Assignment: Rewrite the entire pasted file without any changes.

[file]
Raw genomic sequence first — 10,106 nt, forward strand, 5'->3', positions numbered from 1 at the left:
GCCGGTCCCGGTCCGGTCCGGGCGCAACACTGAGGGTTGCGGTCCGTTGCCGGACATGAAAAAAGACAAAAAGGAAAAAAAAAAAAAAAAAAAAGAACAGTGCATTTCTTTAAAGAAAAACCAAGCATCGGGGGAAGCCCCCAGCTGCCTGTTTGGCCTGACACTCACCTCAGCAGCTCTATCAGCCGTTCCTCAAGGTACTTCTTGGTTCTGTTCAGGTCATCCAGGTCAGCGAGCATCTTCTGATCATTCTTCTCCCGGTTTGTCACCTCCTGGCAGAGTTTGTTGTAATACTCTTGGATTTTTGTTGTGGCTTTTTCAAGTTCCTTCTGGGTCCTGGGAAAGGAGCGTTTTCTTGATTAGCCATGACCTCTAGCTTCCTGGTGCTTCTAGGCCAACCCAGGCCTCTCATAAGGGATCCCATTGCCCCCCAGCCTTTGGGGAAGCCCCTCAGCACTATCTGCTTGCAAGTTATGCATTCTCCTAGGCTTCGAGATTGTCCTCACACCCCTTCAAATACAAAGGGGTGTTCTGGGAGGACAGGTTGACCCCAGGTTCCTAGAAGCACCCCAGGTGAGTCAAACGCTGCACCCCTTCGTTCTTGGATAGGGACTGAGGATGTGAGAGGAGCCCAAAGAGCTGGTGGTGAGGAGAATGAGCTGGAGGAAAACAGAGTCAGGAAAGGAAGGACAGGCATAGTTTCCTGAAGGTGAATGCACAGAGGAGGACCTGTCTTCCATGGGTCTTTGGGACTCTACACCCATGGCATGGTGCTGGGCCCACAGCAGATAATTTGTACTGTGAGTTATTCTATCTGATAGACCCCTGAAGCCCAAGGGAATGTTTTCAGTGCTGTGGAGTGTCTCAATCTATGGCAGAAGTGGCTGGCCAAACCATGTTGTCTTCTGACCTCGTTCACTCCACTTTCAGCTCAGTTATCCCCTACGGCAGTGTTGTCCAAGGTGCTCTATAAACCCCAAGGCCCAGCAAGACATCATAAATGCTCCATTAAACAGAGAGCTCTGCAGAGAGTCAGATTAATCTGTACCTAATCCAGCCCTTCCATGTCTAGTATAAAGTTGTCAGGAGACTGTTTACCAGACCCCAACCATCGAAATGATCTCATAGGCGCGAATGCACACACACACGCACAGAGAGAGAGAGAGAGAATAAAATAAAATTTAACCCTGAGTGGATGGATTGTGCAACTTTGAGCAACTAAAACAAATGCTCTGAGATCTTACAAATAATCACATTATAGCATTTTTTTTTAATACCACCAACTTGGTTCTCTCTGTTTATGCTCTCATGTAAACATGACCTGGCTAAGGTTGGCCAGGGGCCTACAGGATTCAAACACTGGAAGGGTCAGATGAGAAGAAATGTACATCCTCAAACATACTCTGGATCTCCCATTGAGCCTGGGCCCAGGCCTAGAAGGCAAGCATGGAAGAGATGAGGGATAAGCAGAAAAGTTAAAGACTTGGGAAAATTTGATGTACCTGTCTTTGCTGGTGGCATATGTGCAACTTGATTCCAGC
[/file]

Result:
Raw genomic sequence first — 10,106 nt, forward strand, 5'->3', positions numbered from 1 at the left:
GCCGGTCCCGGTCCGGTCCGGGCGCAACACTGAGGGTTGCGGTCCGTTGCCGGACATGAAAAAAGACAAAAAGGAAAAAAAAAAAAAAAAAAAAGAACAGTGCATTTCTTTAAAGAAAAACCAAGCATCGGGGGAAGCCCCCAGCTGCCTGTTTGGCCTGACACTCACCTCAGCAGCTCTATCAGCCGTTCCTCAAGGTACTTCTTGGTTCTGTTCAGGTCATCCAGGTCAGCGAGCATCTTCTGATCATTCTTCTCCCGGTTTGTCACCTCCTGGCAGAGTTTGTTGTAATACTCTTGGATTTTTGTTGTGGCTTTTTCAAGTTCCTTCTGGGTCCTGGGAAAGGAGCGTTTTCTTGATTAGCCATGACCTCTAGCTTCCTGGTGCTTCTAGGCCAACCCAGGCCTCTCATAAGGGATCCCATTGCCCCCCAGCCTTTGGGGAAGCCCCTCAGCACTATCTGCTTGCAAGTTATGCATTCTCCTAGGCTTCGAGATTGTCCTCACACCCCTTCAAATACAAAGGGGTGTTCTGGGAGGACAGGTTGACCCCAGGTTCCTAGAAGCACCCCAGGTGAGTCAAACGCTGCACCCCTTCGTTCTTGGATAGGGACTGAGGATGTGAGAGGAGCCCAAAGAGCTGGTGGTGAGGAGAATGAGCTGGAGGAAAACAGAGTCAGGAAAGGAAGGACAGGCATAGTTTCCTGAAGGTGAATGCACAGAGGAGGACCTGTCTTCCATGGGTCTTTGGGACTCTACACCCATGGCATGGTGCTGGGCCCACAGCAGATAATTTGTACTGTGAGTTATTCTATCTGATAGACCCCTGAAGCCCAAGGGAATGTTTTCAGTGCTGTGGAGTGTCTCAATCTATGGCAGAAGTGGCTGGCCAAACCATGTTGTCTTCTGACCTCGTTCACTCCACTTTCAGCTCAGTTATCCCCTACGGCAGTGTTGTCCAAGGTGCTCTATAAACCCCAAGGCCCAGCAAGACATCATAAATGCTCCATTAAACAGAGAGCTCTGCAGAGAGTCAGATTAATCTGTACCTAATCCAGCCCTTCCATGTCTAGTATAAAGTTGTCAGGAGACTGTTTACCAGACCCCAACCATCGAAATGATCTCATAGGCGCGAATGCACACACACACGCACAGAGAGAGAGAGAGAGAATAAAATAAAATTTAACCCTGAGTGGATGGATTGTGCAACTTTGAGCAACTAAAACAAATGCTCTGAGATCTTACAAATAATCACATTATAGCATTTTTTTTTAATACCACCAACTTGGTTCTCTCTGTTTATGCTCTCATGTAAACATGACCTGGCTAAGGTTGGCCAGGGGCCTACAGGATTCAAACACTGGAAGGGTCAGATGAGAAGAAATGTACATCCTCAAACATACTCTGGATCTCCCATTGAGCCTGGGCCCAGGCCTAGAAGGCAAGCATGGAAGAGATGAGGGATAAGCAGAAAAGTTAAAGACTTGGGAAAATTTGATGTACCTGTCTTTGCTGGTGGCATATGTGCAACTTGATTCCAGC